President Biden signed an executive order on Wednesday aimed at bolstering police accountability and vowed to continue efforts to revamp police departments nationwide, despite Senate Democrats bailing on negotiations over sweeping police reform legislation last fall.
The president’s order, which calls for national police accreditation and the creation of a national database to track major disciplinary actions against officers, marked the second anniversary of the death of George Floyd at the hands of Minneapolis police.
“I promised the Floyd family, among others, that George’s name is not going to just be a hashtag,” the president said. “Your daddy’s name is going to be known for a long time.”
Mr. Biden said he was delivering on that promise by signing the order, and that he and Vice President Kamala Harris “will continue along with our friends in Congress to get meaningful police reform legislation on my desk as best we can, as quickly as we can beyond what we’re doing here.”
The new executive order, while only binding for federal law enforcement, is meant to further encourage state and local police departments to update training standards and place restrictions on certain tactics through Justice Department grants. It will also restrict the sale of certain military-style equipment to local departments.
A Minneapolis police officer’s killing of Floyd set off protests throughout the summer of 2020 and ushered in calls by congressional Democrats to pass legislation aimed at overhauling police standards at the federal level.
Sen. Cory A. Booker, New Jersey Democrat, introduced comprehensive police reform in June 2020 aimed at revamping federal statutes governing misconduct, bolstering efforts to collect data on misconduct, retooling training and banning certain practices such as chokeholds and no-knock warrants.
After months of negotiations with Republicans, Mr. Booker abandoned the effort.
Republican pushback was most pronounced over Democrats’ calls for sweeping changes to qualified immunity, which shields officers from lawsuits for their actions so long as they do not violate individuals’ constitutional rights.
“Last fall, Senate Republicans rejected the George Floyd Justice in Policing Act,” Ms. Harris said at the ceremony. “They walked away from their moral obligation to address what caused millions of Americans to march in the streets.”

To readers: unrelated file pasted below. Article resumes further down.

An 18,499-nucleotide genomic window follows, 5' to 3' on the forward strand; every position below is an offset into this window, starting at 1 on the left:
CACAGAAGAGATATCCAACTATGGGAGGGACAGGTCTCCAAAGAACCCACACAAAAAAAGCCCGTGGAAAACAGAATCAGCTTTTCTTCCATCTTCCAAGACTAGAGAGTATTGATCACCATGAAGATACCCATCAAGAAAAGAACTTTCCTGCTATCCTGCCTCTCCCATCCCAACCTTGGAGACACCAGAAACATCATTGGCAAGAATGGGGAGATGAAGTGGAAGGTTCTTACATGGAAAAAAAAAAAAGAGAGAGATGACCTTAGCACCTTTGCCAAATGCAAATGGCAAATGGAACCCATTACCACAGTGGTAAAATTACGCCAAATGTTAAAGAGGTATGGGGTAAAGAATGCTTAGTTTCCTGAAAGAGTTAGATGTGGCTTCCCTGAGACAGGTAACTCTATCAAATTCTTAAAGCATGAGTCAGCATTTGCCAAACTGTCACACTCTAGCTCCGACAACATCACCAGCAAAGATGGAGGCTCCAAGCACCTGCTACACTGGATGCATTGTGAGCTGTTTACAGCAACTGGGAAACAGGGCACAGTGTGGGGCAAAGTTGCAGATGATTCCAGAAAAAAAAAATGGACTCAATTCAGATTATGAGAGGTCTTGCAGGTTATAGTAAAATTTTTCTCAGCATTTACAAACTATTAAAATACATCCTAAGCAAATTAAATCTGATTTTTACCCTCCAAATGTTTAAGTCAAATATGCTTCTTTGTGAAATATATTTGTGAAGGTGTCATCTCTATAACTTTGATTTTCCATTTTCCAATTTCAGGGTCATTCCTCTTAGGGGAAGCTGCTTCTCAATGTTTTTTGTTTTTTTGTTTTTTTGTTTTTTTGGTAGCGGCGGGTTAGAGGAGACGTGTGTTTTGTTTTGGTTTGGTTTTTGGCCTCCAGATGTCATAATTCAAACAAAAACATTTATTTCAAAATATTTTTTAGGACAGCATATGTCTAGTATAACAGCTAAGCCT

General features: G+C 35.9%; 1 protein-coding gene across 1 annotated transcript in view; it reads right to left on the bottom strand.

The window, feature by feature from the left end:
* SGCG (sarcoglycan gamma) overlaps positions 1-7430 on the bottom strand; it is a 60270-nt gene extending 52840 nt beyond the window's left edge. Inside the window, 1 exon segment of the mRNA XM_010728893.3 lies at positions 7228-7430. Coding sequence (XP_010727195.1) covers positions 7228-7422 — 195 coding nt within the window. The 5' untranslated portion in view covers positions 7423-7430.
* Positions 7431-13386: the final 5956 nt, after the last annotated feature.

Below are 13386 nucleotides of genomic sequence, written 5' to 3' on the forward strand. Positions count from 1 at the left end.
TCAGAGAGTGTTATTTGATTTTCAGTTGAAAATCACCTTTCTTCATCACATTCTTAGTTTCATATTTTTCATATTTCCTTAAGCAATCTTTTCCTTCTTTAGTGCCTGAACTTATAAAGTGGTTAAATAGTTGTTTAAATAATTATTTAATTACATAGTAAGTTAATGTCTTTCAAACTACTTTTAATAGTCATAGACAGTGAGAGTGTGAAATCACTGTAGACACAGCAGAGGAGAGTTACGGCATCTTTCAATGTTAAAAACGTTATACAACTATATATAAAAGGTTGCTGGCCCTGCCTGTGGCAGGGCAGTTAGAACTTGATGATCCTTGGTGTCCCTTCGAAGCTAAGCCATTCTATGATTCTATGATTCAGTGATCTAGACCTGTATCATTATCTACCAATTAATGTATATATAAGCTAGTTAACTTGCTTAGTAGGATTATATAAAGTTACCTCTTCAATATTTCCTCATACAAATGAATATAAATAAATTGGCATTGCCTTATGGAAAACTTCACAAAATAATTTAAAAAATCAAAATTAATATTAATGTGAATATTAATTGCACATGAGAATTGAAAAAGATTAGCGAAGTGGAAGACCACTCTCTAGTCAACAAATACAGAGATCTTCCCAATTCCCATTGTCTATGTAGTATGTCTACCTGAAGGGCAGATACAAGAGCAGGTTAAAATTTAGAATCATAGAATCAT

The administration has instead focused on Justice Department initiatives to influence policing reforms at the local level through civil rights investigations and the administration of grants to local departments.
Ms. Harris said the executive order was “no substitute for legislation.”
“Nor does it accomplish everything we know must be done,” she said. “But it is a necessary and long overdue, critical step forward. And once again, the president and I call on the United States Senate to pass the George Floyd Justice and Policing Act.”
Civil rights leaders also urged Congress to pass the stalled legislation.
“While this action is welcome, we know that the movement to fight to transform policing continues so that people of color no longer fear police violence and misconduct,” Maya Wiley, president and CEO of The Leadership Conference on Civil and Human Rights, said in a statement. “Congress must finish the work it started in the name of George Floyd.”
The push for sweeping racial justice makeovers of policing has also become a political liability for Democrats as crime rates have skyrocketed in cities nationwide.
After months of calls by some within the Democratic Party to defund the police, moderates complained that the message turns off voters.
Mr. Biden has taken a hit in polling over his handling of crime. And with the midterm elections quickly approaching, lawmakers are scrambling to shed their soft-on-crime label.
Members of Floyds attended the signing ceremony at the White House along with civil rights leaders, lawmakers and Cabinet officials.
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